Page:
Saturday, August 12, 2017

Between Two Skies by Joanne O'Sullivan

Evangeline loves her life in a small town on the edge of New Orleans.  She has two good friends and loves to escape to her own private fishing/thinking spot out on the Bayou.  Other kids at school dream of getting out of Bayou Perdu after graduation but Evangeline just wants to follow in her father's footsteps and fish for a living.  When people start talking about Hurricane Katrina, her family decides to evacuate even though they are skeptical about how bad it will be in the end.  When the storm clears they learn that Bayou Perdu has been leveled and they are forced to start life over in a new, large, landlocked city.  Every member of the family has to start a new life and find a new role from who they were before.  Evangeline's adjustment is slightly easier when she runs into Tru, a boy she met just once before the hurricane but who is someone she would like to know better.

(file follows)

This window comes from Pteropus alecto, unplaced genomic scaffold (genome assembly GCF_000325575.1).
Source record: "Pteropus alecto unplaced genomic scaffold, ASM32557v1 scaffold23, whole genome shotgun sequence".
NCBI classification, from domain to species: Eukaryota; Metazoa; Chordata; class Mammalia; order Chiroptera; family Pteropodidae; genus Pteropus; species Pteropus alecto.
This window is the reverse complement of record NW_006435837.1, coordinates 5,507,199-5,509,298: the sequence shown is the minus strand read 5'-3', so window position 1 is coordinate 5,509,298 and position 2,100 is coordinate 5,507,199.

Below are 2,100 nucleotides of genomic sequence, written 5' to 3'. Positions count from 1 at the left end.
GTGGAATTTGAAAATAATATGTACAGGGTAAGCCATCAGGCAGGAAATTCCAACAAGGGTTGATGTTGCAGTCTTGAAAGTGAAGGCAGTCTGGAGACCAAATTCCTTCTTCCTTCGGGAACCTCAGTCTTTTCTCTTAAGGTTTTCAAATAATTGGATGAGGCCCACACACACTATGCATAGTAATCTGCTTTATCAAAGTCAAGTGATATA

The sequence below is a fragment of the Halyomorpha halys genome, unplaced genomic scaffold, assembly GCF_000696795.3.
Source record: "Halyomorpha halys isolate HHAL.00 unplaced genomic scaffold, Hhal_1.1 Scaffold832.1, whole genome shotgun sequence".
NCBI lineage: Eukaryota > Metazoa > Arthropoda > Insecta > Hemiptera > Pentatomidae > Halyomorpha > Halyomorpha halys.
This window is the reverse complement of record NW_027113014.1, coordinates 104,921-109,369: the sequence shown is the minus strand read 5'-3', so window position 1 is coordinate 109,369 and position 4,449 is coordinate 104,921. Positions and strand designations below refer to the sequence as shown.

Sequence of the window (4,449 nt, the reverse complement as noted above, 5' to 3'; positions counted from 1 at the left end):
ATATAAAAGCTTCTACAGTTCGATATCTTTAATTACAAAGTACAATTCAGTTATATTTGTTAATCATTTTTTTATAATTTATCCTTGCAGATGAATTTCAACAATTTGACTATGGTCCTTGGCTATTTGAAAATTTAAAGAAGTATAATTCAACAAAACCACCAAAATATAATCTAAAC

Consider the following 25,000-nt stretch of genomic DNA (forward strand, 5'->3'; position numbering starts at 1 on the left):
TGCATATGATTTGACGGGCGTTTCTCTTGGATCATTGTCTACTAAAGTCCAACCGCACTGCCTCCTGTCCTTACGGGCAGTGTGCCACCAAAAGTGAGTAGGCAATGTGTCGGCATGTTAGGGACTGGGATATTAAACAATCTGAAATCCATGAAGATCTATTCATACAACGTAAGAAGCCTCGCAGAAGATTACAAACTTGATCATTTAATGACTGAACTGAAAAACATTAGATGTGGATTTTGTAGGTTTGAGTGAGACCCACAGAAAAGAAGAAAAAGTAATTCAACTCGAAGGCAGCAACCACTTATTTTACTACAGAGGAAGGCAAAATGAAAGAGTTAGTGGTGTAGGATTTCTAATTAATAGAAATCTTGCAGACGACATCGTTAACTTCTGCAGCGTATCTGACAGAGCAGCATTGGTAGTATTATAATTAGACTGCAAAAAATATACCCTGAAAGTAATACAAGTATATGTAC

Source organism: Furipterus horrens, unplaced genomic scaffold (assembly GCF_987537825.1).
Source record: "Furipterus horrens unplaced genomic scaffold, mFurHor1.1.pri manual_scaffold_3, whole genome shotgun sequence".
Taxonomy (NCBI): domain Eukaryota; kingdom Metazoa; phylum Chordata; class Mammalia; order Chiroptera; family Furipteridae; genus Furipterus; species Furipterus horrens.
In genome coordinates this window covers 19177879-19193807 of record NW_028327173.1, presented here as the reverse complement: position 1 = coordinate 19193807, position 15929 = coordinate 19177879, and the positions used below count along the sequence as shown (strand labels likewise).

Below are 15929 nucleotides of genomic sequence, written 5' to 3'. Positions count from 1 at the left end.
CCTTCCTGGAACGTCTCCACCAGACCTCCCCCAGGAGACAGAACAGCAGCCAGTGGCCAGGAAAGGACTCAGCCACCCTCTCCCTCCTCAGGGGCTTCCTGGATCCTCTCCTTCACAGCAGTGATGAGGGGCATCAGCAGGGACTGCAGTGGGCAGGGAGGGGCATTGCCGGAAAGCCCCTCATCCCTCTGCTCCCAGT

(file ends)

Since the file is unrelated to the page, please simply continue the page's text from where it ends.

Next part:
I loved the depiction of Evangeline's life in Bayou Perdu at the beginning of the book.  It's hard for me to imagine wanting to live in a small town in the south since my experience is much more big town with fewer bugs and biting things, but O'Sullivan paints a clear picture of how much the culture of her town makes up who Evangeline is.  I could feel it and it's a palpable feeling of loss when she learns that there is nothing left and that families are asked to stay wherever they are and begin their lives there.  Other Hurricane Katrina books I've read have always been from the perspective of someone who staying in Louisiana so I liked seeing the effects on one of the "lucky" people who got out before the devastation. 

But then the author lost me as the book took a solid turn into average teen romance.  There are still some references to what has been lost as Evangeline tries to find her friend who stayed behind and as her sister works to figure out who she is now, but mostly the story becomes about her feelings for Tru.  I would've much preferred to continue the main focus on the path of rebuilding a life rather than worrying about whether a boyfriend was just stringing her along the entire time.

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